Lost In La Mancha may be the first 'un-making of' documentary. In a genre that exists to hype films before their release, Lost In La Mancha presents an unexpected twist: it is the story of a film that does not exist. Instead of a sanitized glimpse behind the scenes, Lost In La Mancha offers a unique, in-depth look at the harsher realities of film making. With drama that ranges from personal conflicts to epic storms, this is a record of a film disintegrating.
In September 2000, when the cameras began rolling on Terry Gilliam's adaptation of Don Quixote, the production already had a chequered past including ten years of development, a series of producers and two previous attempts to start the film. Gilliam had achieved the difficult task of financing the $32 million budget entirely within Europe — a feat that would provide him with freedom from the creative restrictions of Hollywood. The uphill joumey was not, however, inconsistent with Gilliam's career: his more than fifteen year history of battling the Hollywood machine had cast him, like Quixote, as a visionary dreamer who rages against gigantic forc,es.
Joining the Madrid based production team eight weeks before the shoot, Lost In La Mancha directors Keith Fulton and Louis Pepe witness the successes as well as the failures. Problems are quick to emerge: the multilingual crew struggles to communicate detailed ideas; actors remain absent as they run over schedule on other projects; and everything from untrained horses to a sound stage - that isn't sound-proof - threatens the film. But through it all, there is the palpable, mounting excitement that Gilliam's ideas will finally come to fruition: the crew watch test footage of marauding giants; puppeteers rehearse a troop of life-size marionettes; Gilliam and Johnny Depp brainstorm over the script. By the time Jean Rochefort straps on his Quixote armour, success, though far off, seems almost possible.
Not long into production disaster strikes: flash floods destroy sets and damage camera equipment; the lead actor falls seriously ill; and on the sixth day production is brought to its knees. Uniquely, after Quixote's cameras have stopped rolling, the documentary continues to record events as they unfold: the crew waits, insurance men and bondsmen scramble with calculators and interpretations of 'force majeure' and behind it Gilliam struggles to maintain both belief and momentum in his project.
In the best tradition of documentary filmmaking, Lost In La Mancha captures all the drama of this story through "fly-on-the-wall" verite footage and on-the-spot Interviews. Gilliam's plans for the non-existent film come alive in animations of his storyboards, narrated and voiced by co-writer Tony Grisoni and Gilliam himself. And with the camera tests of the leading actors and the rushes from the only six days of photography, Lost In La Mancha offers a tantalizing glimpse of the cinematic spectacle that might have been.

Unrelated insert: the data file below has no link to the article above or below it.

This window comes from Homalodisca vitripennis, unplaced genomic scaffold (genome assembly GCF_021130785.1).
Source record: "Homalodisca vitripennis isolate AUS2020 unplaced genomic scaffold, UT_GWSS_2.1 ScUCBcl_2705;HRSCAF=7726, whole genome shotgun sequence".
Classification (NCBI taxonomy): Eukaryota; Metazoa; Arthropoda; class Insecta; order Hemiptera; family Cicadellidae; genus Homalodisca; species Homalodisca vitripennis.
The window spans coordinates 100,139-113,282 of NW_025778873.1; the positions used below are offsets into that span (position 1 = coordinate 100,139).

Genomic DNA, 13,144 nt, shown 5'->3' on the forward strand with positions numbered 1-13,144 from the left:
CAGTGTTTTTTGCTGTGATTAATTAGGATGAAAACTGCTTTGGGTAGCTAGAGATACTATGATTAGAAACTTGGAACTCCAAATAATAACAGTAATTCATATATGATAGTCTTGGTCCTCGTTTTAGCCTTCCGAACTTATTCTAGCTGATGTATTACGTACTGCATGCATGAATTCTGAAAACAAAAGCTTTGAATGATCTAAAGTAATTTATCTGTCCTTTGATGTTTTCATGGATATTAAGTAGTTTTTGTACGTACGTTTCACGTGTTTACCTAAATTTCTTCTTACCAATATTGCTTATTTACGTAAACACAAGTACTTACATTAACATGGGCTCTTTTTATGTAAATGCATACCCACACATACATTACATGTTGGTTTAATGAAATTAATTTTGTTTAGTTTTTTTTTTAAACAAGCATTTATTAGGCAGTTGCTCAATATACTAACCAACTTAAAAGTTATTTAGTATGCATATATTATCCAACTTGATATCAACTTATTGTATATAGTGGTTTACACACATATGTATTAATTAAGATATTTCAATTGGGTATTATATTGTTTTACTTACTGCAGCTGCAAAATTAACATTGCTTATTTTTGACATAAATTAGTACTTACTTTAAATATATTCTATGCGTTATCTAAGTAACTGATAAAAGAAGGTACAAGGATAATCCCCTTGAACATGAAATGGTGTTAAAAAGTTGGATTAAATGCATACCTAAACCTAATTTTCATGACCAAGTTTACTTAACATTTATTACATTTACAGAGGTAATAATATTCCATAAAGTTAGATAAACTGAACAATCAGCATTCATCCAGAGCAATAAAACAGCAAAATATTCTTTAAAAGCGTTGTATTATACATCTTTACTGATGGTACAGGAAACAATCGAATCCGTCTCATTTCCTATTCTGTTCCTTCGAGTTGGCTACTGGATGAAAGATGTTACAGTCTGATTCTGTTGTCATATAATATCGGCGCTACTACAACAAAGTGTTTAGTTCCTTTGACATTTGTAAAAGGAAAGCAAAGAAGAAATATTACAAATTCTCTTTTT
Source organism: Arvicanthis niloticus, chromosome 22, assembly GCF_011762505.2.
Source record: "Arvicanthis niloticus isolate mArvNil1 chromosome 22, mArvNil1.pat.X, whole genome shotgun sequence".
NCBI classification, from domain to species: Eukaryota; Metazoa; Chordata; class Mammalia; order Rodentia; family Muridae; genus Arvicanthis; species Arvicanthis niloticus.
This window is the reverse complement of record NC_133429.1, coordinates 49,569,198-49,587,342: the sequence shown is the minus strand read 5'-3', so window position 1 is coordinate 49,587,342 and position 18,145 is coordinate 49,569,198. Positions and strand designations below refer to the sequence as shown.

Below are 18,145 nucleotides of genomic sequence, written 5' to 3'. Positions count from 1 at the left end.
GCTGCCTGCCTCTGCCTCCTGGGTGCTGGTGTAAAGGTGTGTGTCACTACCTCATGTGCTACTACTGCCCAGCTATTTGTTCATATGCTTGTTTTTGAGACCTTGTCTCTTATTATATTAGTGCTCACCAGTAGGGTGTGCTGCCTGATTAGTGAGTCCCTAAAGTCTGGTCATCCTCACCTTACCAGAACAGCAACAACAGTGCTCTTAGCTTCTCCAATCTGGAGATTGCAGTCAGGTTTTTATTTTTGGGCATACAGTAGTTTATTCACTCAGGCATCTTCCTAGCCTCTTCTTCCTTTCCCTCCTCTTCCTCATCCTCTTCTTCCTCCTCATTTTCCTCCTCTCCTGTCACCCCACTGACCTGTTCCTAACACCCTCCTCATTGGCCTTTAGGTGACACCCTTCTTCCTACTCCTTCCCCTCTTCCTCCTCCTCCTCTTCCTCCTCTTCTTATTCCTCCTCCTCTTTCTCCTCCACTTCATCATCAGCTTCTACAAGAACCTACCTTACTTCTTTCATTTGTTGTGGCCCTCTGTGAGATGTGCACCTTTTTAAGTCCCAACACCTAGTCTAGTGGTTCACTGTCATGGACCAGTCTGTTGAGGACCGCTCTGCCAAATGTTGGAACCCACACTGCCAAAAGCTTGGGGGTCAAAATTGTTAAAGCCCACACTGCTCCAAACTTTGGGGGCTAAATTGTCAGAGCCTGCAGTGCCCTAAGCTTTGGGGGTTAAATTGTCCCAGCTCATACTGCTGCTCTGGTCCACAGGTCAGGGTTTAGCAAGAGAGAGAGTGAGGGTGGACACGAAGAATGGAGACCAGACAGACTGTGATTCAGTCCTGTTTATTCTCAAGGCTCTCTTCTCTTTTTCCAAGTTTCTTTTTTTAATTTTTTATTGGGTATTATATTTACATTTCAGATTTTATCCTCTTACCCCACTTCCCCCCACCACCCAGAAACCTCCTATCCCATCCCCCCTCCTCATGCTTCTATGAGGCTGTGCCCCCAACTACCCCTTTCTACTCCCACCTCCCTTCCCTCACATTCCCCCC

Lost In La Mancha is less a process piece about filmmakers at work and more a powerful drama about the inherent fragility of the creative process — a compelling study of how, even with an abundance of the best will and passion, the artistic endeavor can remain an impossible dream

Director's Biography

Keith Fulton and Louis Pepe first teamed up while pursuing graduate film degrees at Temple University in Philadelphia and have been collaborating on documentary and fiction films for over a decade. In 1995, they produced their first documentary feature, The Hamster Factor and Other Tales of Twelve Monkeys, an in-depth chronicle of the odd marriage of art and commerce in Hollywood filmmaking and their first collaboration with Terry Gilliam. Acclaimed by the Los Angeles Times as "a rare look at the conflicts raging just outside the frame of a feature," and often compared to Burden of Dreams and Hearts of Darkness, The Hamster Factor screened at film festivals world-wide and was broadcast the U.K's FilmFour. lt is also available on Universal's DVD of 12 Monkeys.
In the wake of The Hamster Factor, Fulton and Pepe formed Low Key Pictures and have produced and directed numerous documentary pieces on filmmaking for Warner Bros., MGM, and Castle Rock Entertainment. Determined to prove that 'behind-the-scenes' needn't be synonymous with 'funereal celebrity hoopla,' they have applied their 'low key' sensibility on the sets of films such as Three Kings, Ghost World and Christopher Nolan's upcoming feature, lnsomnia. Their work can be found on numerous DVDs, an HBO special, and several websites.
Fulton and Pepe are currently developing a TV series with John Malkovich's company, Mr. Mudd, and a fiction film, Living and Breathing, with Jericho Entertainment. They are also collaborating on a mock documentary about their absurd clashes with the Hollywood publicity machine and a screen adaptation of a Gothic horror novel. They live and work in the Silverlake district of Los Angeles — in the shadow of the Hollywood sign, and just down the street from the old Mack Sennett Studios (now a public storage facility).

Cast & Crew

Directed by: Keith Fulton , Louis Pepe

Written by: Keith Fulton , Louis Pepe

Produced by: Lucy Darwin

Editing: Jacob Bricca

Production Design: Benjamín Fernández

Costume Design: Gabriella Pescucci

Original Score: Miriam Cutler

Cast: Jeff Bridges (Narrator), Johnny Depp, Tony Grisoni

Nominations and Awards

  • European Documentary Award – Prix Arte 2002